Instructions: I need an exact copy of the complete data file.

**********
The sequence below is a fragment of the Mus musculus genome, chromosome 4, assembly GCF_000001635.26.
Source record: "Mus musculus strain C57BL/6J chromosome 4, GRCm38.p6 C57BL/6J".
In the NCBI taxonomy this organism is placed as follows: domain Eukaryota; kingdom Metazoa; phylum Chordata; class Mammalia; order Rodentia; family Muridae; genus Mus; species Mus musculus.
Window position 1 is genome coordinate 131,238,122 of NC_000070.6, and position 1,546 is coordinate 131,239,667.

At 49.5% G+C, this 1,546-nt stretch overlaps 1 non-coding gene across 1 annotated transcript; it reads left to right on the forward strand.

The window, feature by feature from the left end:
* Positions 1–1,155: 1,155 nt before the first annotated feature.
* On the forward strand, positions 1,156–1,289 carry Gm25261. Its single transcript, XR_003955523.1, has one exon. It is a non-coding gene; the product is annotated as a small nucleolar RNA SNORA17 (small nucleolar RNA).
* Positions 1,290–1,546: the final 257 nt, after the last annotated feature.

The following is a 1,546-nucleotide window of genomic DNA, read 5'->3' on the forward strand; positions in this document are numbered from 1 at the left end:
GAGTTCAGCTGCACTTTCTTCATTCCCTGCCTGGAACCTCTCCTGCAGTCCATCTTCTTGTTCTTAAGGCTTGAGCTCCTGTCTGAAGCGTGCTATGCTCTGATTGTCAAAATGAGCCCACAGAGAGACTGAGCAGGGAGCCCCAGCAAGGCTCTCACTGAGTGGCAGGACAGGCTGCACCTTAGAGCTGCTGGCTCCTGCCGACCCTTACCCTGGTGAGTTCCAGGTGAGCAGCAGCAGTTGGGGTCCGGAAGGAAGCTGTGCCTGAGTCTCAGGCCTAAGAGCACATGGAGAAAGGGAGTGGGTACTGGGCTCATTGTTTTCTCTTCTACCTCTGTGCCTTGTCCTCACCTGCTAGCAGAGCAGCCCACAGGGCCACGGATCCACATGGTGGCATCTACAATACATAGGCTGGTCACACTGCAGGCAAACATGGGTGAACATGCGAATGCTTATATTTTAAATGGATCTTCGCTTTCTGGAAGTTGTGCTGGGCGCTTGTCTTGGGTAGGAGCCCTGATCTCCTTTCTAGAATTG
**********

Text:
The sequence below is a fragment of the Mus musculus genome, chromosome 4, assembly GCF_000001635.26.
Source record: "Mus musculus strain C57BL/6J chromosome 4, GRCm38.p6 C57BL/6J".
In the NCBI taxonomy this organism is placed as follows: domain Eukaryota; kingdom Metazoa; phylum Chordata; class Mammalia; order Rodentia; family Muridae; genus Mus; species Mus musculus.
Window position 1 is genome coordinate 131,238,122 of NC_000070.6, and position 1,546 is coordinate 131,239,667.

At 49.5% G+C, this 1,546-nt stretch overlaps 1 non-coding gene across 1 annotated transcript; it reads left to right on the forward strand.

The window, feature by feature from the left end:
* Positions 1–1,155: 1,155 nt before the first annotated feature.
* On the forward strand, positions 1,156–1,289 carry Gm25261. Its single transcript, XR_003955523.1, has one exon. It is a non-coding gene; the product is annotated as a small nucleolar RNA SNORA17 (small nucleolar RNA).
* Positions 1,290–1,546: the final 257 nt, after the last annotated feature.

The following is a 1,546-nucleotide window of genomic DNA, read 5'->3' on the forward strand; positions in this document are numbered from 1 at the left end:
GAGTTCAGCTGCACTTTCTTCATTCCCTGCCTGGAACCTCTCCTGCAGTCCATCTTCTTGTTCTTAAGGCTTGAGCTCCTGTCTGAAGCGTGCTATGCTCTGATTGTCAAAATGAGCCCACAGAGAGACTGAGCAGGGAGCCCCAGCAAGGCTCTCACTGAGTGGCAGGACAGGCTGCACCTTAGAGCTGCTGGCTCCTGCCGACCCTTACCCTGGTGAGTTCCAGGTGAGCAGCAGCAGTTGGGGTCCGGAAGGAAGCTGTGCCTGAGTCTCAGGCCTAAGAGCACATGGAGAAAGGGAGTGGGTACTGGGCTCATTGTTTTCTCTTCTACCTCTGTGCCTTGTCCTCACCTGCTAGCAGAGCAGCCCACAGGGCCACGGATCCACATGGTGGCATCTACAATACATAGGCTGGTCACACTGCAGGCAAACATGGGTGAACATGCGAATGCTTATATTTTAAATGGATCTTCGCTTTCTGGAAGTTGTGCTGGGCGCTTGTCTTGGGTAGGAGCCCTGATCTCCTTTCTAGAATTG